In April 2010, Apple (AAPL) released the iPad tablet computer to a fanfare of PC bashing centered on Steve Jobs' comments about the post-PC era. After the iPod and iPhone success, many thought Jobs could foretell the future. The post-PC era comments were soon escalated to the "death of the PC," as though we were dealing with buggy whips and high button shoes.
The fact is that the PC industry, specifically Hewlett Packard (HPQ) and Dell (DELL), was caught flat-footed on product innovation. That the two largest PC producers allowed Apple to gain the tablet advantage is a testament to both companies' distractions. HP was preparing to sell its PC division, and Dell was trying to copy IBM (IBM). The response of the PC OEMs to the Apple iPod can only be described as lame and unimaginative.
Even with the inattention of the two "leaders" of the industry, the "corpse" of the PC industry managed to sell 351 million units in 2010, and managed to grow 4% to 365 million units in 2011. In the face of a continued crippled response by the PC players, 2012 returned to 352 million units, including 10 million Ultrabooks. Because the same companies continue to suck their thumbs and whine, the forecasters are expecting WinTel PCs to be down 3.4% to 339 million units, depending on who you listen to. Basically, the WinTel PC market has been flat for the past three years. The irony is that tablet computers ARE personal computers, and if added to the WinTel numbers, the overall PC market is exploding.
I think the pundits of doom for the PC are in for a surprise beginning in the last half of 2013. Intel (INTC) is riding in on its white horse with the coolest answer to the tablet notebook confusion that I have seen yet.
This is the Intel Reference Design convertible PC called the North Cape. The North Cape is a clamshell notebook and a tablet computer in one. With one hand, the screen detaches and the bezel widens so that it can operate as a tablet. The first cut at this format claims a weight for the tablet of 1.9 pounds, certain to decline, and 10 hour battery life as a tablet and 13 hour battery life as a notebook. The guesstimate price for this unit is far less than buying an individual tablet and a notebook. The separation mechanism is in for patent by Intel, but the reference design is available for any PC OEM that wishes to produce it. Now you can have a tablet that has all of your apps and data resident and uses only one copy of the Windows operating system. Imagine; a student takes the tablet piece to school, and at home, uses it as a notebook to write his reports.
Some things that make the North Cape possible: The Haswell processor, when benchmarked, has a possibility to shock on the low level of power consumption. The package containing the Haswell will also contain a voltage regulator chip that will control power into the chip at up to 320 locations. Non-techies might find this tidbit interesting -- I looked up the pin count on the Ivy Bridge processor; it is an 1155 pin package. 1155 connecting pins! About 300 of those pins are dedicated to providing power and ground to the chip. By providing in-package power management, Intel has gone to the extreme to make the Haswell an energy sipping chip. This is like having a little guy running around in front of you turning on the lights before you go into a room and turning them off when you leave. On average usage, very little of the Haswell chip will be "on" at any instant.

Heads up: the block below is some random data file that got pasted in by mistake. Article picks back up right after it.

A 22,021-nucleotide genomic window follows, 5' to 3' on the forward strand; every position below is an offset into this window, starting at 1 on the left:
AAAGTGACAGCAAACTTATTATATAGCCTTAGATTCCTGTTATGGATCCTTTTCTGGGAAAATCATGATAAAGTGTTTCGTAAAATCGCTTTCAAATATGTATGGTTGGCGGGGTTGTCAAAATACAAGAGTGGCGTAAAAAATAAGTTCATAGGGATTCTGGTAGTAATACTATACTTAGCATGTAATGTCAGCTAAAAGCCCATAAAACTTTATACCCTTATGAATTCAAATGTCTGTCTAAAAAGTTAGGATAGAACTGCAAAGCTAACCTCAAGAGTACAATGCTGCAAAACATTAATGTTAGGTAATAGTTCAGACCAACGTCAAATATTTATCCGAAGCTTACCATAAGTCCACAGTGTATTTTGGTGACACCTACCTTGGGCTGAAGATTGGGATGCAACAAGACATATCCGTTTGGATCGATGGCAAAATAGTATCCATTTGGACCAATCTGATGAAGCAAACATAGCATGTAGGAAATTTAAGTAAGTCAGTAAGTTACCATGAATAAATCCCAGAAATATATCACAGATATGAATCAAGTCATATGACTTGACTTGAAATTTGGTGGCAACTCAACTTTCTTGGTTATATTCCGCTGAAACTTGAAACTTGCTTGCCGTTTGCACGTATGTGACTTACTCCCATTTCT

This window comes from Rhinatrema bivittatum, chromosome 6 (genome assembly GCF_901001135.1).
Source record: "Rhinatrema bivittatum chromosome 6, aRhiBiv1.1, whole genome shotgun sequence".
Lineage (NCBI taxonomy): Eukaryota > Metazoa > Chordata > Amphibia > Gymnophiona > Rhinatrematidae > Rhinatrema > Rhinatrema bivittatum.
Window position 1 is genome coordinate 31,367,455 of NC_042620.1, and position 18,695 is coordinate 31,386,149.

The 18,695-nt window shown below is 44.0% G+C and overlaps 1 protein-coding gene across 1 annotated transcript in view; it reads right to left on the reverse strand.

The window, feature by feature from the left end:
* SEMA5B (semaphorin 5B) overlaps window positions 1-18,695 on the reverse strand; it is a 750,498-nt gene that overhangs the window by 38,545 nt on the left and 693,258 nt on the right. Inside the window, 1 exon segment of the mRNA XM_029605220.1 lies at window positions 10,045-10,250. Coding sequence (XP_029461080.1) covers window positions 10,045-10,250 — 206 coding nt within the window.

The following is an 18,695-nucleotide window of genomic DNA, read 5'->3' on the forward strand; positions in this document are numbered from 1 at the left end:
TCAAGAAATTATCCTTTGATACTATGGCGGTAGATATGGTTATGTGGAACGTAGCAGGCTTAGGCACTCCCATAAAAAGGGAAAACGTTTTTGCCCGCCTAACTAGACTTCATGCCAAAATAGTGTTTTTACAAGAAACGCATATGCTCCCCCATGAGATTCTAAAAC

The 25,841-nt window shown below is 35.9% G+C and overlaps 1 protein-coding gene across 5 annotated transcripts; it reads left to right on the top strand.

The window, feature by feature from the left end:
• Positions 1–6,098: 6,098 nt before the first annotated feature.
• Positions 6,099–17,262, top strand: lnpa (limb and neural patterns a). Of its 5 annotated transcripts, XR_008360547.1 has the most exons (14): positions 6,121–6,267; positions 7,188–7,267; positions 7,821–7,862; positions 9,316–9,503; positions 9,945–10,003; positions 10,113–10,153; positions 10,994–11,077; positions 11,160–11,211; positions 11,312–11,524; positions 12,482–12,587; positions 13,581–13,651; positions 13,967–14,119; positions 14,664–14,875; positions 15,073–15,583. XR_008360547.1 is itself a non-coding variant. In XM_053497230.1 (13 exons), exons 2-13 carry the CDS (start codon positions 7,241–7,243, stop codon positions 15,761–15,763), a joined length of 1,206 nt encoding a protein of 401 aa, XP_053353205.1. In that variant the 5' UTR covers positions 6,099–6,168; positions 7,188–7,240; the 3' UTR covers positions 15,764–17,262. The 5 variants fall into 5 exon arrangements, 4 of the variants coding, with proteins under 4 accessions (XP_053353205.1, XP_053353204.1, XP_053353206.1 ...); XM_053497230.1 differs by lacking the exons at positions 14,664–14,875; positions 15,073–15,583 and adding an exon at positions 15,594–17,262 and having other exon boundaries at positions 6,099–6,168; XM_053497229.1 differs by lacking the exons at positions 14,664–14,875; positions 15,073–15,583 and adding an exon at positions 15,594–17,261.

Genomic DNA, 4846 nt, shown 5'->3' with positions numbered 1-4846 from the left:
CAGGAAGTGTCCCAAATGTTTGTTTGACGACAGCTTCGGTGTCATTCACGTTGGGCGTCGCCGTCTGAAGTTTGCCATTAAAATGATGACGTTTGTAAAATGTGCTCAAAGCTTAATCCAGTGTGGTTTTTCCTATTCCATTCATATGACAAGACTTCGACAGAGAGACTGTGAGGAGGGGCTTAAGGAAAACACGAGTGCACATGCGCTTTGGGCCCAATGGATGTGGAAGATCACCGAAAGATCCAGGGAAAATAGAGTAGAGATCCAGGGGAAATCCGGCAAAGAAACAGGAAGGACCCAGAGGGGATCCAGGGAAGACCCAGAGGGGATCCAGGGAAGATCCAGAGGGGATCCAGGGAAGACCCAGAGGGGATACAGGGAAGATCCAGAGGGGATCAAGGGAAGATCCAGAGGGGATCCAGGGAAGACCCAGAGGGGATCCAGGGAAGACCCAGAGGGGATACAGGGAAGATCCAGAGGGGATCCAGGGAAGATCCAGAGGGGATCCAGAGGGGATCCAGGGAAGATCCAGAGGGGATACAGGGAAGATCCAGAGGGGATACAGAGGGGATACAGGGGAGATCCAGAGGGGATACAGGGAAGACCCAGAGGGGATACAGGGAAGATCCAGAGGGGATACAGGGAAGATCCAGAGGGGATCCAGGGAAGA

For storage, the North Cape will use an mSATA solid state drive, probably from Intel or Micron (MU). This drive can be up to 240 GB in a size of about 1"X2"X.140" thick, about the size of a stick of chewing gum. The drive might weigh a couple of ounces. This drive is so small that Intel has to be doing some kind of chip stacking in the individual NAND memories packages that make up the drive. These little drives are extremely high performance at very low power.
The interesting thing to contemplate about the North Cape is that Apple doesn't have a hybrid product to compete against it, and won't, because the Macbook and iPad use different operating systems. If Apple were to do a similar convertible product, it would likely use a Haswell so that it could have the performance of a Mac when required, and then it might as well use OSX/Haswell in tablet mode.
The WinTel PC companies could actually be first for a change, no thanks to the ingenuity of HP and Dell.
I would expect that the WinTel PC walk in the wilderness will do an abrupt U-turn upon availability of the first North Cape style of convertible PC. Longer term, I see this kind of convertible, plus a 5 inch screen smart phone as all but obsoleting the stand alone tablet computer that has been the star of the past three years.
I will be standing in line to get an early North Cape.
As another short-term idea, the upcoming Intel earnings report and conference call will be CEO Paul Otellini's last. I expect his comments to be a combination of a review of his 40-year history at Intel and a very frank assessment of the future. Probably with more information than might be expected on a routine conference call.
Again, as an unreformed gambler, I will be playing the Otellini last CC for the short term with a handful of April call options.